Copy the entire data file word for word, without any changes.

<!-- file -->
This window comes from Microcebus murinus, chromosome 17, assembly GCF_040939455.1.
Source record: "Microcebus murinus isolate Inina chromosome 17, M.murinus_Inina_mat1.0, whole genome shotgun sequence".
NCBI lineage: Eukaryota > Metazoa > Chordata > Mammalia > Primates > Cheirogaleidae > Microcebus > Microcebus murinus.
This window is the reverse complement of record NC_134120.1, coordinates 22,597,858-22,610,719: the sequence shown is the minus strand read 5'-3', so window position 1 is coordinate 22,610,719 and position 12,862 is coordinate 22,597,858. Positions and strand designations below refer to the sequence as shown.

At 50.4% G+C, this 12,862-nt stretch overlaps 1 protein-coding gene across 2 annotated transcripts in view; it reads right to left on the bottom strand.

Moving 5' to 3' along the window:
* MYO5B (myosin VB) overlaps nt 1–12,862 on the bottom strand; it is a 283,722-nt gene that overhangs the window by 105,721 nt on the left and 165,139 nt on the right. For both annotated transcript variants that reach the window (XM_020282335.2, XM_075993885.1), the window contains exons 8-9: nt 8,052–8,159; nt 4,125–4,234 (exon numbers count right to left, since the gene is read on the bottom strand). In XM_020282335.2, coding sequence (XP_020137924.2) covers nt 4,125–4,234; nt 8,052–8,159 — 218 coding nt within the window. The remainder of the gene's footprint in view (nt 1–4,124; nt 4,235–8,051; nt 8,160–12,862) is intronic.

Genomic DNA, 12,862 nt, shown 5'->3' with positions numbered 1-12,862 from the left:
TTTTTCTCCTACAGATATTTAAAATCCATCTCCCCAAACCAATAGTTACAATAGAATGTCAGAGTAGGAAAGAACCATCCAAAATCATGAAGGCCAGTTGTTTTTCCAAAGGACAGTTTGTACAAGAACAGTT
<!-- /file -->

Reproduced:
This window comes from Microcebus murinus, chromosome 17, assembly GCF_040939455.1.
Source record: "Microcebus murinus isolate Inina chromosome 17, M.murinus_Inina_mat1.0, whole genome shotgun sequence".
NCBI lineage: Eukaryota > Metazoa > Chordata > Mammalia > Primates > Cheirogaleidae > Microcebus > Microcebus murinus.
This window is the reverse complement of record NC_134120.1, coordinates 22,597,858-22,610,719: the sequence shown is the minus strand read 5'-3', so window position 1 is coordinate 22,610,719 and position 12,862 is coordinate 22,597,858. Positions and strand designations below refer to the sequence as shown.

At 50.4% G+C, this 12,862-nt stretch overlaps 1 protein-coding gene across 2 annotated transcripts in view; it reads right to left on the bottom strand.

Moving 5' to 3' along the window:
* MYO5B (myosin VB) overlaps nt 1–12,862 on the bottom strand; it is a 283,722-nt gene that overhangs the window by 105,721 nt on the left and 165,139 nt on the right. For both annotated transcript variants that reach the window (XM_020282335.2, XM_075993885.1), the window contains exons 8-9: nt 8,052–8,159; nt 4,125–4,234 (exon numbers count right to left, since the gene is read on the bottom strand). In XM_020282335.2, coding sequence (XP_020137924.2) covers nt 4,125–4,234; nt 8,052–8,159 — 218 coding nt within the window. The remainder of the gene's footprint in view (nt 1–4,124; nt 4,235–8,051; nt 8,160–12,862) is intronic.

Genomic DNA, 12,862 nt, shown 5'->3' with positions numbered 1-12,862 from the left:
TTTTTCTCCTACAGATATTTAAAATCCATCTCCCCAAACCAATAGTTACAATAGAATGTCAGAGTAGGAAAGAACCATCCAAAATCATGAAGGCCAGTTGTTTTTCCAAAGGACAGTTTGTACAAGAACAGTT